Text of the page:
of this diminutive, and mistaken word, they have established a doctrine, that besides those coronæ aureæ, those crowns of gold, which are communicated to all the saints from the crown of Christ, some saints have made to themselves, and produced out of their own extraordinary merits certain aureolas, certain lesser crowns of their own, whereas indeed the word in the original in that place of Exodus is zer zehab, which is a crown of gold, without

any
intimation of

any

such lesser crowns growing out of themselves. This then is their new alchymy; that whereas old alchymists pretend to make gold of coarser metals, these will make it of nothing; out of a suppositious word, which is not in the text, they have hammered and beat out these aureolas, theso lesser crowns.

And these aureolas they ascribe only to three sorts of persons, to virgins, to martyrs, to doctors.

Are then all the other saints without crowns? they must make shift with that beam which they have from the crown of Christ; for, for these additional crowns proceeding from themselves, they have none.

And yet, say they, there are saints which have some additions growing out of themselves, though not aureolas, little crowns, and those they call fructus, peculiar fruits growing out of themselves; and for these fruits they distrain upon that place of Matthew, where Christ saith, That some brought forth fruit a hundred fold, some sixty, and some thirty; and the greater measure they ascribe to virgins, the sixty to widows, and the thirty to married persons, but only such married persons, as have lived continently in marriage. So then, to make this riddle of theirs as plain as the matter will admit, they place salvation itself, blessedness itself, (if a man will be content with that) in that union with God, which is common to all the saints: but then they conceive certain Dotes, as they call them, certain dispositions in this life, by which some have made themselves fitter to be united to God, in a nearer distance than an ordinary saint; and these dotes, these endowments, and dispositions here, produce those aureolas, and those fructus, those lesser crowns, and those measures of fruits, which are a particular joy, not that they are united to God, (for so every saint is) but that they had those dotes, those dispositions to take that particular way of being united to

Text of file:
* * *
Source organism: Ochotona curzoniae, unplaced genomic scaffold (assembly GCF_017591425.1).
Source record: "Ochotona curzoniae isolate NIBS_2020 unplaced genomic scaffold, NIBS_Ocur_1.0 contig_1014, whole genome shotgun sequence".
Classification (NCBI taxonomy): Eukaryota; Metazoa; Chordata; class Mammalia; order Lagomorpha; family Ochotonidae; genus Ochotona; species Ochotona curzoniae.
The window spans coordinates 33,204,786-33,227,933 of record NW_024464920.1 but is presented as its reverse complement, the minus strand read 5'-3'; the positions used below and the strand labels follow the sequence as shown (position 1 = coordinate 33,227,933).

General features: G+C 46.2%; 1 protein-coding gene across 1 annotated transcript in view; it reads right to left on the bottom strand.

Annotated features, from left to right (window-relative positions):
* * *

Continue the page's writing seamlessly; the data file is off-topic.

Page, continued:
13 Matt. xiii. 6.